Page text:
Next, it is critical to determine what is causing the problem. This is how you move from workarounds and Band-aids to meaningful solutions. When looking for the root cause, remember to focus on processes and workplace conditions rather than blaming people. “Human error” is an easy label, but there is room for improvement if the process isn’t error-proof.
The people who operate the process must be involved in identifying the problem and its cause. Ideally, the improvement projects are initiated by the people closest to the problem, your customers, and your products. When people are involved in designing the improvement plan, they are more invested in its success, more likely to follow the standard operating procedure, and better able to sustain improvement.
A helpful technique for finding the root cause is called the 5 Whys. You start with a problem statement, then ask “why” until the cause is identified. Usually, about five iterations do the trick, but it may take more or less, depending on the problem. Here’s a simple example.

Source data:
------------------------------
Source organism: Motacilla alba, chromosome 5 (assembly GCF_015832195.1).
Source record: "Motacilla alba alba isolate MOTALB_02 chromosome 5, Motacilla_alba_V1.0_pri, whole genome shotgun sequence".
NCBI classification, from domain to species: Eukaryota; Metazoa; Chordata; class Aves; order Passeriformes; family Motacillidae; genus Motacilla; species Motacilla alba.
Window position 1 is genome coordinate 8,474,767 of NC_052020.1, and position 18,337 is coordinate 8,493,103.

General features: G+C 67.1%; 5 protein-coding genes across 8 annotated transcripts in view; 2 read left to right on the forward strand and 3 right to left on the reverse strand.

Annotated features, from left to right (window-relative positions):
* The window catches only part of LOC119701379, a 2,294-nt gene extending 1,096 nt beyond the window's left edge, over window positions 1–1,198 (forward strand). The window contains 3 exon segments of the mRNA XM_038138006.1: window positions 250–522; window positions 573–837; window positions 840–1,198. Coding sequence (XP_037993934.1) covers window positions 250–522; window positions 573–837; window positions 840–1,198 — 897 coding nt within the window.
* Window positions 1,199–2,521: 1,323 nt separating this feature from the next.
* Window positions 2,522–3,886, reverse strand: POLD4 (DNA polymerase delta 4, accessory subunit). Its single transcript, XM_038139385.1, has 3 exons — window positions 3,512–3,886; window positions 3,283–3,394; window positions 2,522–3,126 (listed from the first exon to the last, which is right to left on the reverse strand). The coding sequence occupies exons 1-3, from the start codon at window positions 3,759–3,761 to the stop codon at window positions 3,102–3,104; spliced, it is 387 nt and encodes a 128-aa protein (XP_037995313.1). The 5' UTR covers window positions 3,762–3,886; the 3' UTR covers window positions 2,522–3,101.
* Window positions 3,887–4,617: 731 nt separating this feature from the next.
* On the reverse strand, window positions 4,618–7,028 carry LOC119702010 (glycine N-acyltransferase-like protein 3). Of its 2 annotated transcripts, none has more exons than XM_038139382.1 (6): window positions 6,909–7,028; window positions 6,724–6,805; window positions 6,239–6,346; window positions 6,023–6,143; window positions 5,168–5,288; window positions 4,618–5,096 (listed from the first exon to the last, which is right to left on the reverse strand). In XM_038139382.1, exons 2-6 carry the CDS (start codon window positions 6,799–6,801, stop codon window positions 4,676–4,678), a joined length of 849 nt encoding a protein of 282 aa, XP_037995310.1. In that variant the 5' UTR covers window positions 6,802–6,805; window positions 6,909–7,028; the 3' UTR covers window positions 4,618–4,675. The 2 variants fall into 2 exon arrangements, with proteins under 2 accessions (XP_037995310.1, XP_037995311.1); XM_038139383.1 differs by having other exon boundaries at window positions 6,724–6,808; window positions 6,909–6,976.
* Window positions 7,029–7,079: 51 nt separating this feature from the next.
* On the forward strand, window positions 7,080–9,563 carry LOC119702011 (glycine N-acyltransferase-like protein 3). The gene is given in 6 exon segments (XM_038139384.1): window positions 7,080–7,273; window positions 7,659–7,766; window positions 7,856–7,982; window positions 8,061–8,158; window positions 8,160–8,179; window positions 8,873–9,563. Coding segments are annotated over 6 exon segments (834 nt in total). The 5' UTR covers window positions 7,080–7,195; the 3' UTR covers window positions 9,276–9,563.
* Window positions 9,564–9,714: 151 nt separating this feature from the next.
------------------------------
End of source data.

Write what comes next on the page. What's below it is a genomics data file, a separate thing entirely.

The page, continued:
Problem: My car won’t start.
Why?: The battery is dead.
At this point, with just one why, it is tempting to jump to solutions and replace the battery. But we know better, so we ask why again.
Why?: The alternator is failing.
Have we found the root cause? Maybe, but let’s ask why again.
Why?: Too many accessories are straining the charging system.
If I replace the battery and the alternator but don’t do anything about the accessories, I have not addressed the root cause, and my car will eventually fail to start again.
Phase III: Set Goals and Explore Possible Solutions
Now that you’ve stabilized your processes, established baseline results, and identified the root cause of the problem, defining what will constitute an improvement makes sense. Of course, your goals will vary based on your business and the type of process, but regardless, they should be as specific and measurable as possible. Examples might include:
- Increase production by 5%.
- Have zero safety incidents for the month.
- Improve client satisfaction scores by 10%.
- Get 50 five-star reviews on Facebook.
When setting goals, keep in mind that what you are looking for is incremental improvement. Process improvement is ongoing work, so you don’t have to get to perfection in one shot. Instead, frequent small changes are the path to success.